He ambulates with the assistance of a cane and has an antalgic gait. He has problems dressing himself. He can drive but only short distances. He does not shop for food because he cannot carry the parcels. He obtains his food from a restaurant at which a stepson works.

Petitioner also testified that he is depressed and seeing a psychiatrist. He described himself as desperate due to his physical condition, his inability to work, and his lack of income. Since 2004, he has been receiving Social Security Disability benefits. Throughout his treatment, petitioner had been prescribed a variety of medications, including Paxil, Tylenol with Codeine, Naproxen, Catapres TTS patches, and Hydrocodone (a generic form of codeine).

The experts presented by both parties agreed that petitioner was injured on the job. They agreed that he experienced a fracture with nerve damage. They agreed that he developed chronic regional pain syndrome, and that he demonstrated a complex neuropsychiatric impairment with features of anxiety, depression and somatoform disorder. The experts disagreed whether the combined orthopedic, neurological and psychiatric disorders rendered him totally permanently disabled.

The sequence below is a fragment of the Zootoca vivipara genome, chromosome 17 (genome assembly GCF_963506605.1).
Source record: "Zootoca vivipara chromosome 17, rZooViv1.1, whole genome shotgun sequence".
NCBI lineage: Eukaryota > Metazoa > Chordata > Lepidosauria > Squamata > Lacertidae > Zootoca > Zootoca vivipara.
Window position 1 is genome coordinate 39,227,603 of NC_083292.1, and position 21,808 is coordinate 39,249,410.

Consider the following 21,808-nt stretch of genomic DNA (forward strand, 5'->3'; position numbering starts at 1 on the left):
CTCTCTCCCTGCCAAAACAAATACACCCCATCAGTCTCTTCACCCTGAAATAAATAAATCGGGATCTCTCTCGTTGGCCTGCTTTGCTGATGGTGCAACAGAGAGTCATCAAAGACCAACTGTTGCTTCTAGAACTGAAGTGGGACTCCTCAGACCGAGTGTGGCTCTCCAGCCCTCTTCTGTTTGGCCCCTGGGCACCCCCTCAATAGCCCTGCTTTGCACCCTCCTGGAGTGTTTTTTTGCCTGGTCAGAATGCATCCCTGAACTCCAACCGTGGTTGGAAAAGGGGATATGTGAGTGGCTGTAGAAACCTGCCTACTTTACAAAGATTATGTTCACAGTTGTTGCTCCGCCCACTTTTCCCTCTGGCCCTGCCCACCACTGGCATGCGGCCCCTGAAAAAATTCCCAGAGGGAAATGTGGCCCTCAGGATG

Dr. Nicholas Diamond opined that petitioner was not able to return to work because it was difficult for petitioner to concentrate due to the cocktail of medications he takes on a daily basis, his educational and language limitations, and the likelihood that a sedentary job would aggravate his injury. Dr. Richard Rubin, a psychiatrist with a concentration in neurology, opined that petitioner would not return to work due to the nature and scope of his injury and his lack of qualifications for any occupation other than hard manual labor.